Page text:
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Wednesday 15th March 2023 is
International Long Covid Awareness day

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Things Need to Change


We sent out our first SOS in July 2020 and it was answered by the NHS and the WHO among others.  We are now a registered charity, throwing a lifeline to all those who are living with the debilitating impact of Covid-19: Long Covid


We campaign for research into Long Covid, carry out our own surveys, and collaborate with researchers, including and promoting the voice of those with lived experience in a number of publicly-funded research projects.  We advocate for appropriate, inclusive and relevant research and have representation on expert panels informing research priorities.


We promote recognition and understanding, and use our voice to emphasise the importance of supporting people with Long Covid by working closely with government departments and ministers, institutions including the NHS, NIHR, ONS and NICE and international bodies such as the WHO.  We collaborate with other charities and advocacy groups and educate the wider public via broadcast and press media and through our social media channels.


We have had an ongoing dialogue with NHS England since August 2020, with regular meetings and updates to share information. We have been members of the Long Covid National Taskforce since its inception and have provided vital data through several surveys and reports. Members of the team have been appointed Patient & Public Voice Partners for NHS England and our submission to the HSC Committee Inquiry into the Backlog is informing the NHSE plan for Long Covid 2022/23. We also work closely with the RCGP, collaborating on educational materials for their members and the wider public


“There’s nobody who knows more about Long Covid than those who suffer from it, which is the foundation of Long Covid SOS. They have consistently kept ahead of the science and been a source of comfort to thousands of sufferers. It’s my honour to be their Patron" 
Emma Samms, Long Covid SOS Patron




ONS data published 02/02/2023 as of 2nd January 2023 (revised on 20/03/23)

  • 2 million people have Long Covid: 3% of the UK population
  • 1.8 million have had symptoms for at least 12 weeks
  • 1.2 million have been unwell for 1 year or longer
  • 689,000 2 years or longer - + 6.5% on last month
  • 58,000 children aged 2-16 affected
  • The most deprived are almost 3x more likely to be badly impacted by symptoms as the most well off
  • 1.5 million people or 77% have symptoms adversely affecting their lives
  • 381,000 (19%) report that their ability to undertake their day-to-day activities are "limited a lot"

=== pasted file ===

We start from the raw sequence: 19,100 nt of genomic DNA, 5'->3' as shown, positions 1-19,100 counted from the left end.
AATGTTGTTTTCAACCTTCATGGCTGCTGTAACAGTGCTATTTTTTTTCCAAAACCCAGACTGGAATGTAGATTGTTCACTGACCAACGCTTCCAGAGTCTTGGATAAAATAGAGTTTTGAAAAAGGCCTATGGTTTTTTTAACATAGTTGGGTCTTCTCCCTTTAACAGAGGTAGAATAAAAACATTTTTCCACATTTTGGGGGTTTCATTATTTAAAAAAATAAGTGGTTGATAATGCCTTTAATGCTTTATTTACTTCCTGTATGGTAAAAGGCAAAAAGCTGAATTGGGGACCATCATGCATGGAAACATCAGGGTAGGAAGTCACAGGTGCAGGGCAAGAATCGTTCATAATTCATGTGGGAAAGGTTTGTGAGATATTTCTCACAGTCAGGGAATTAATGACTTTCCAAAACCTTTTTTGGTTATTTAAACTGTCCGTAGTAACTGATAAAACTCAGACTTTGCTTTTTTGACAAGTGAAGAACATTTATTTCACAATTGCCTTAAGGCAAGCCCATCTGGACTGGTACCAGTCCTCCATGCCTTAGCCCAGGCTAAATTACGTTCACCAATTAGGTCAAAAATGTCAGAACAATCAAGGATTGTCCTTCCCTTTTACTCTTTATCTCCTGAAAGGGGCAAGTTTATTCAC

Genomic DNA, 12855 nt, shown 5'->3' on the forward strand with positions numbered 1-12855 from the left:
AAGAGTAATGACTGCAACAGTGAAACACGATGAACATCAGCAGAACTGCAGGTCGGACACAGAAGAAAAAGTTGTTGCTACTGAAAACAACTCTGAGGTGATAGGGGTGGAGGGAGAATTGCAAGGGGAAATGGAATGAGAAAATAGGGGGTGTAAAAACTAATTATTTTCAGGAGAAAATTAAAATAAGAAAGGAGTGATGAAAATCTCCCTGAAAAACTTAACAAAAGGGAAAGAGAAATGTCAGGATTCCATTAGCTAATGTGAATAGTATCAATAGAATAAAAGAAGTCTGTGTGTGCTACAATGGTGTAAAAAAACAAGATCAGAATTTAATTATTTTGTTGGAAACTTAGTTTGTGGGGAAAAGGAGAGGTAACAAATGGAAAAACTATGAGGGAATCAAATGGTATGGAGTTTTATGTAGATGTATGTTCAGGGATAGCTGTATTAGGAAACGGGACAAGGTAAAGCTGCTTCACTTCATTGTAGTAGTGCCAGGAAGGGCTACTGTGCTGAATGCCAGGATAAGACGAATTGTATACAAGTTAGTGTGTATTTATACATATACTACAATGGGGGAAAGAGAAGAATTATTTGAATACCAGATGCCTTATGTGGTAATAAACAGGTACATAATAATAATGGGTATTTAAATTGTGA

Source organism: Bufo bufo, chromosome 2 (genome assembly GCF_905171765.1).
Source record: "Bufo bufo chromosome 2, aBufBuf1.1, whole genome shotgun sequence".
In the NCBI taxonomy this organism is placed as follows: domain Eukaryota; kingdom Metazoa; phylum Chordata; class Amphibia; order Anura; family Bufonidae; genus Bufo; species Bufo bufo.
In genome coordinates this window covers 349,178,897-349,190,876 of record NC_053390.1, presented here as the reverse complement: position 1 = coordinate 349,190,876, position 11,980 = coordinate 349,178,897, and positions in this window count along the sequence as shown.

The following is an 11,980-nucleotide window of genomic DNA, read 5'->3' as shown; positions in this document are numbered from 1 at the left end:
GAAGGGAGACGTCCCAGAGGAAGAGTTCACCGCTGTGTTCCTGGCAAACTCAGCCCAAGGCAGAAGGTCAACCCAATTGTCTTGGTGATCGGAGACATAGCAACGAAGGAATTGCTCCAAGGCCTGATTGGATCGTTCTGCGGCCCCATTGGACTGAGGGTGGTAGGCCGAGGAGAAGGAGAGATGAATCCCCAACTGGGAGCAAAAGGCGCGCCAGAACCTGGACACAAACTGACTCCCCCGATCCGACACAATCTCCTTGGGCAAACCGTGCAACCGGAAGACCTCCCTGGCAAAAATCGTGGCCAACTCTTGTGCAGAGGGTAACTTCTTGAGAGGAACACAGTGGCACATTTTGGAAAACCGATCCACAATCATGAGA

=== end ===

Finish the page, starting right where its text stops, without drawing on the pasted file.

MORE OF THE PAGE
Highest prevalence as a % of the population:
  • Age 50-69 (4.6%)
  • North East (3.6%)
  • Greatest deprivation (4.0%)
  • Social Care workers (5.7%)
  • Inactive - not looking for employment (7.6%)
  • 614,000 infected in the first wave
  • 251,000 had Covid during the Alpha wave
  • 338,000 during Delta
  • 705,000 - 35% - were infected during Omicron
  • 1.7% aged between 25-34 & 2.9% 35-49 have had Long Covid for more than a year
  • This is 521,000 people in the prime of their working lives
  • We estimate 299,000 of these people will be in the 2 years+ category
  • 3.3% social care workers & 3.0% in healthcare have been unwell for more than 12 months




Alice's story

I have read your submission [to the HSC Inquiry into the NHS Backlog] with great interest and can confirm that my husband and I, who both have Long Covid, have experienced a lot of the problems you describe, with some variations. Main points below, I hope this can feed into your knowledge base on the unfolding Long Covid disaster.

James' story

I am a 20 year old male with no underlying health conditions from the UK who first came down with symptoms of coronavirus on March 13th, just under two weeks before we entered lockdown. I was being cautious, staying at home as my studies allowed me to do so and because of this I had limited exposure to the virus.

Sarah's story

I’m at 45 year old wife mother of two, head of a busy events team living in London. The ultimate juggler of life always on the go 6am spin glasses late night gigs and always on my feet always busy till Covid. I think the main thing is that I have lived with this every day for the past year even on the very few good days which I hold onto like a winning lottery ticket.


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